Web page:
Despite the lack of odor, Nylon can release caprolactam when heated. Claims of caprolactam being carcinogenic have been disproven, but exposure to it can still cause headaches and irritation.
6. Ease of Use
You’ll likely have to bring out all your bed adhesion tools when working with Nylon – a heated bed, adhesives, and a print bed enclosure. You may even have to resort to printing with a brim or raft.
Nylon is generally resistant to alcohol and solvents. PETG is also resistant to alcohol but also resists reactions with acids, bases, and water. Neither holds the advantage in this category. Instead, it is only a matter of using the proper material for any application.
As mentioned, Nylon tends to produce caprolactam fumes that can be irritating after acute exposure. Although claims of caprolactam being carcinogenic have been disproven, venting the fumes is good practice regardless.
3D Printing Comparison
1. Printing Temperature
Nylon prints at slightly higher temperatures, It’s about2 40 to 260 °C. This temperature can be problematic for extruders with PTFE liners, as PTFE starts to break down at 250 °C. You will almost certainly need to get an all-metal hot end to print with Nylon.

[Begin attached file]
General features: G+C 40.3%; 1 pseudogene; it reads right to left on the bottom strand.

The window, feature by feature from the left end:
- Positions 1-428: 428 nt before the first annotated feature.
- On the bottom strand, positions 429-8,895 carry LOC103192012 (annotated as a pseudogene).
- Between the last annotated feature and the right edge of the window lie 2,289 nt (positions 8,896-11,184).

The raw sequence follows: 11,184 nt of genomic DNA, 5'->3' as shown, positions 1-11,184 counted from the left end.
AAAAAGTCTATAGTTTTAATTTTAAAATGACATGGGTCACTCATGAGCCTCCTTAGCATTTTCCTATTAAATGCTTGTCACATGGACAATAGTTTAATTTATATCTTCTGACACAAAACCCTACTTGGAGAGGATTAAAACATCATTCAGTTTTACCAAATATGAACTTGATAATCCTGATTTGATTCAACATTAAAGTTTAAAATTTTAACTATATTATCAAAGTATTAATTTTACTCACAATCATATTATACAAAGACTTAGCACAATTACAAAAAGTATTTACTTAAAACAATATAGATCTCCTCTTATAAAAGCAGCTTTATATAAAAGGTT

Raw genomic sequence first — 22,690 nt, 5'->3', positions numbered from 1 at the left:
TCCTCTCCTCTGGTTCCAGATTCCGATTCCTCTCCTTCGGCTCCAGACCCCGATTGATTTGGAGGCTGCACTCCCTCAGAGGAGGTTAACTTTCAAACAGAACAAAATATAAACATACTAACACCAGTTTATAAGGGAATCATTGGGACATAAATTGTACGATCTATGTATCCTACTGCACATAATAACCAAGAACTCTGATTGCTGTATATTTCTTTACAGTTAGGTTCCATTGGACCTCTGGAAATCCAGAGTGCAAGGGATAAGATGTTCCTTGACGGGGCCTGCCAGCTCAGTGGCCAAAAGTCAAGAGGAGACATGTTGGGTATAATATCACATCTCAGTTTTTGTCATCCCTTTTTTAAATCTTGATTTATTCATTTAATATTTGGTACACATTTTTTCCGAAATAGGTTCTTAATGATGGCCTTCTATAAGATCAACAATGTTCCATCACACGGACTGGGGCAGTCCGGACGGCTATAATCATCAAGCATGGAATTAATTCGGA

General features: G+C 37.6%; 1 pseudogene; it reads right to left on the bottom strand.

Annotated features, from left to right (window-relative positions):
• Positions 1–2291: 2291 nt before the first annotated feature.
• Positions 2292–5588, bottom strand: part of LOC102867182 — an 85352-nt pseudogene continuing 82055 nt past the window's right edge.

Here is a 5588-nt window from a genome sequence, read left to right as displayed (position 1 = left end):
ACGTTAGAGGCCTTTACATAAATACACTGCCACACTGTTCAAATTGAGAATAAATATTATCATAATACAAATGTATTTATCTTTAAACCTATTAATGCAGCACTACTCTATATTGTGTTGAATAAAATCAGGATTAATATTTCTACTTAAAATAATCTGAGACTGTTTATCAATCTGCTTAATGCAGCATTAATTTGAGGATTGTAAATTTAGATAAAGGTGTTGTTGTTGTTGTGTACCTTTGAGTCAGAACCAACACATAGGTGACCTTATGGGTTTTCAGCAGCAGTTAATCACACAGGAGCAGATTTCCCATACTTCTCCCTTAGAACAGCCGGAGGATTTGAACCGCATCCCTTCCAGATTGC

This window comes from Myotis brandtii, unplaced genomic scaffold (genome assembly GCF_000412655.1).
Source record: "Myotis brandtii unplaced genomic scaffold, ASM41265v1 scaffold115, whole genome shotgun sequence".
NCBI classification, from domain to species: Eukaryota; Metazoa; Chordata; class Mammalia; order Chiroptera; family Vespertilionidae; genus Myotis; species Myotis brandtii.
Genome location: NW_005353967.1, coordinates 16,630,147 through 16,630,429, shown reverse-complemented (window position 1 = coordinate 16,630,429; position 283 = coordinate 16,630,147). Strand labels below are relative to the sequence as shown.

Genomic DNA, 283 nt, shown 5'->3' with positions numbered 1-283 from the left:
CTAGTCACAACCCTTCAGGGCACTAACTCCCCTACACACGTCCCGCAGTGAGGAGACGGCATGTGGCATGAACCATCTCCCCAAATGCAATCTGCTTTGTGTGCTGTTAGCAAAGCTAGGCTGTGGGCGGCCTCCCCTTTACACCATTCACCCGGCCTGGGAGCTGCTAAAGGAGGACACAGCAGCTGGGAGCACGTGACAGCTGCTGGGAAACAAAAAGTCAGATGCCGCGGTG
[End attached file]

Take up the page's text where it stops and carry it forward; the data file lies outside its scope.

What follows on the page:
A heated bed set at 60 to 80 °C is necessary when printing with Nylon. The heated bed is non-negotiable because of how heavily Nylon warps.
2. Bed Adhesion
Nylon is an entirely different matter. Even with a heated bed, Nylon also requires an adhesive to prevent warping. The cheapest option is to use any PVA-based glue. Some users have reported great success with a Gasoline build surface, a unique fiberglass surface coated with an epoxy resin.
The only downside of using HIPS is that you will need a limonene solvent stock for support removal. On the upside, limonene is quite common and provides an effortless way to remove support structures.
You can also choose not to use unique support material instead of printing the supports with Nylon or PETG. Support removal can be quite tedious with this method and may damage your final print if you’re not careful.
On the other hand, warping is one of the significant drawbacks of printing with Nylon. It makes Nylon a very challenging material to work with. Nylon is not the type of filament that we would recommend to beginners.
Retaining accurate dimensions and fine details is a lot easier with PETG. Not only does PETG not warp, but it has no problems with being cooled down quickly. It makes it easier to print outstanding details.
Heat treatment is another viable post-processing option. It involves using a heat gun to partially melt any imperfections on the surface of the finished print. This method can work with either PETG or Nylon, although it’s also easy to ruin a part with the improper technique.
Standard Nylon filament is already quite expensive – about $30 to $60 for a 1-kilogram spool. As with PETG, there are also unique Nylon blends that promise better performance and enhanced mechanical properties. The most expensive of these can cost up to $80 per spool.
Printing with Nylon is more challenging but will also yield a more heavy-duty product. Nylon is suitable for parts that need durable, heat-resistant, and abrasion-resistant.
With both filaments having merits and demerits, picking the best one depends on the application and experience.